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Millwall vs Aston Villa 2-1: The Kevin MacDonald era 3.0 begins (and likely ends) with a thud

Villa have football talent but Villa are not good at football.

Stoke City v Aston Villa - Premier League
Kinda sums it up
Photo by Ross Kinnaird/Getty Images

Bruce out, MacDonald temporarily in. With the change in manager came a change in formation and personnel. The U23 coach choose not to bring any youngsters up to the first team — probably because with the current talent and makeup of the squad there isn’t much room on the bench for them with the exception of CB.

No James Chester because of a red card suspension so Alan Hutton playing at was given the armband. (2013 Villans would not believe the end of that sentence).

And in the opening minutes Villa made their mark. Grealish was fouled (drink) in a perfect spot for a Hourihane cross. The Irishman put the ball in a perfect area from Tammy Abraham to flick it into the net. It was not an easy finish and showed the kind of class the loanee has.

Abraham seemed to relish the chance to play up top on his own and very nearly turned provider with some great footwork to skip by two defenders. Sadly the low cross was defended well and what could have been a great highlight is a mere footnote of a very positive opening 20 minutes. Teams traded some long distance efforts but neither goal keeper was tested and Villa could not make their dominance of the play count for a second goal.

At the quarter hour mark Millwall pulled level giving the home fans something to cheer about. A free kick was sent to the far post — headed back across and Shane Ferguson hit a powerful shot that was deflected in. In fairness even without the deflection it looked destined for the back of the net.

Axel Tuanzebe made a goal saving tackled only a few minutes later as Millwall took control of the game after the goal. The hosts continued to their pressure for the next 15 minutes but never really challenged Nyland.

Hourihane tried to create a bit of magic from a set piece (earned by Grealish getting fouled again (drink)) on the edge of halftime. But it was easily captured by the keeper.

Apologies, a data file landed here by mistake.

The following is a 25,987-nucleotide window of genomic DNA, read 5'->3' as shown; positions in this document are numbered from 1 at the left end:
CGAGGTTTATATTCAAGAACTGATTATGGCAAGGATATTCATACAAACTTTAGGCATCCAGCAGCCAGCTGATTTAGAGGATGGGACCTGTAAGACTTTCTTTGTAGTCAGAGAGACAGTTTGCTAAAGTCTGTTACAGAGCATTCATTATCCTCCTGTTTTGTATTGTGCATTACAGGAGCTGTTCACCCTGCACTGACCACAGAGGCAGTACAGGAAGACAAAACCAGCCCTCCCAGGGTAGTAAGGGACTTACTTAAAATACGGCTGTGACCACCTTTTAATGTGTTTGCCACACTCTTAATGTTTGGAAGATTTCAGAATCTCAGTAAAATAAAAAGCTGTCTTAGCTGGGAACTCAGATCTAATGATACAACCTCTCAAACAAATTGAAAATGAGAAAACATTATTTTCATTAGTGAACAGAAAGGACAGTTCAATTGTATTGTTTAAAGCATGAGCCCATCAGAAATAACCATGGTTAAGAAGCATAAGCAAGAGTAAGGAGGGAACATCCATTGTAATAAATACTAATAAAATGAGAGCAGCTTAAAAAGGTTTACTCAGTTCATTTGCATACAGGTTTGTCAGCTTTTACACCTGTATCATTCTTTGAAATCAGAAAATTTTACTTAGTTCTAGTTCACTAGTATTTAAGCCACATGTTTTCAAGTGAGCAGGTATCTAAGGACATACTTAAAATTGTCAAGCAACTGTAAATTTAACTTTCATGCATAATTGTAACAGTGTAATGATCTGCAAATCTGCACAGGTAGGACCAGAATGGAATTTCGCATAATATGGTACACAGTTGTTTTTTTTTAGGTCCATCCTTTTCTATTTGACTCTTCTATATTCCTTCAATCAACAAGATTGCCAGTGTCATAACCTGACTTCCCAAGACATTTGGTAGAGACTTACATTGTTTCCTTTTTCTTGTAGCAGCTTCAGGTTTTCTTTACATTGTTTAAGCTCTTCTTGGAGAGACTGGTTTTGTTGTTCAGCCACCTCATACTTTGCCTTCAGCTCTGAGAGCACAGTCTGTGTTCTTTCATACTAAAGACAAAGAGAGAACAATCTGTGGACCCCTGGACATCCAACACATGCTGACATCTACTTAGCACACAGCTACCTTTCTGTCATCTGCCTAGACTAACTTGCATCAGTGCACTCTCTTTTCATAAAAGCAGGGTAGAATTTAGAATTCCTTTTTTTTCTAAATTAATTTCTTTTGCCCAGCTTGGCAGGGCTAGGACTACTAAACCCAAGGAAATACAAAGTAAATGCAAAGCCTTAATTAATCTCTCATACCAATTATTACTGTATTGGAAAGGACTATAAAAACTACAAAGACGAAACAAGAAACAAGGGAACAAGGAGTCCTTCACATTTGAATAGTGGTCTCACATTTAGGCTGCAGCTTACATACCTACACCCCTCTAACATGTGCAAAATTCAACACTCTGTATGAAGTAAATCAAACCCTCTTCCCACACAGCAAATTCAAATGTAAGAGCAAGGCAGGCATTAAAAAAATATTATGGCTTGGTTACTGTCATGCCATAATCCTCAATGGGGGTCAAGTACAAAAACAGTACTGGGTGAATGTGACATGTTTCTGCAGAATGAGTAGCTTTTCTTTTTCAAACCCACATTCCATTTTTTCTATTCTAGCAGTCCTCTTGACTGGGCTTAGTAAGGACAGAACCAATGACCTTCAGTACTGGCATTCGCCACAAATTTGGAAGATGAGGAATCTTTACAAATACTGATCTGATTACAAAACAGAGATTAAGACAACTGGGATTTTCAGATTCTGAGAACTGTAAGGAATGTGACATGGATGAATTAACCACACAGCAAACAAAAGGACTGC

In the end — the first half fizzled out with each side feeling like they controlled the match for periods but it was a pair of set pieces that made it onto the scoreboard.

One formation/strategy note from the first half. McGinn and Bjarnason formed a solid base in midfield that allowed Grealish to have plenty of room to roam and create in the #10 Role. Getting Jack on form is one of the keys for the TBD manager.

The second half started with a resounding thud as Villa clearly didn’t have enough tea during the break to stay awake. Only two minutes after the whistle Villa were once again unable to clear their lines effectively and were punished for it by Tom Elliott.

Villa managed a few half changes in response — but the attacks were disjointed and interrupted by many giveaways. James Bree actually came the closest with a diving header off an excellent low cross from Elmohamady. The young right back had no defenders around him and should have scored.

On the hour mark Millwall — off yet another set piece — headed off the cross bar. With 30 minutes remaining and down a goal — Kevin MacDonald must have felt the pressure to make changes and push for an equalizer. And five minutes later Aston Villa made their first change with Elmohamady off and Kodjia on.

The move was an attacking one but right after the change Villa were forced into more last minute defending — this time with Captain Alan Hutton making a last ditch tackle.

After struggling with an ankle issue for about ten minutes — John McGinn was taken off for Yannick Bolasie with 20 minutes to go. Bolasie made a mark right away with a beautiful one touch layoff pass. And then a yellow card for a nasty tackle.

Having a winger on the pitch allowed Villa to widen the play. Hourihane did a decent job on the right side trying to do the same. Ultimately the attacks sputtered out without testing the opposing keeper. Millwall knew their job was parking the bus and frustrating Villa. It worked. As Villa pushed Millwall were a threat from counter attacks and set pieces.

Adomah made a late appearance — marking the first time all match with two actual wingers on the pitch.

There was no moment of skill 90+ this week. No last second bail out to make a poor performance look okay.

One win in ten.

In the end — it was a disappointing performance, capping a disappointing week on the pitch for Villa. In two week’s time Aston Villa will have a new manager (most likely) and the fate of Villa will be in his hands.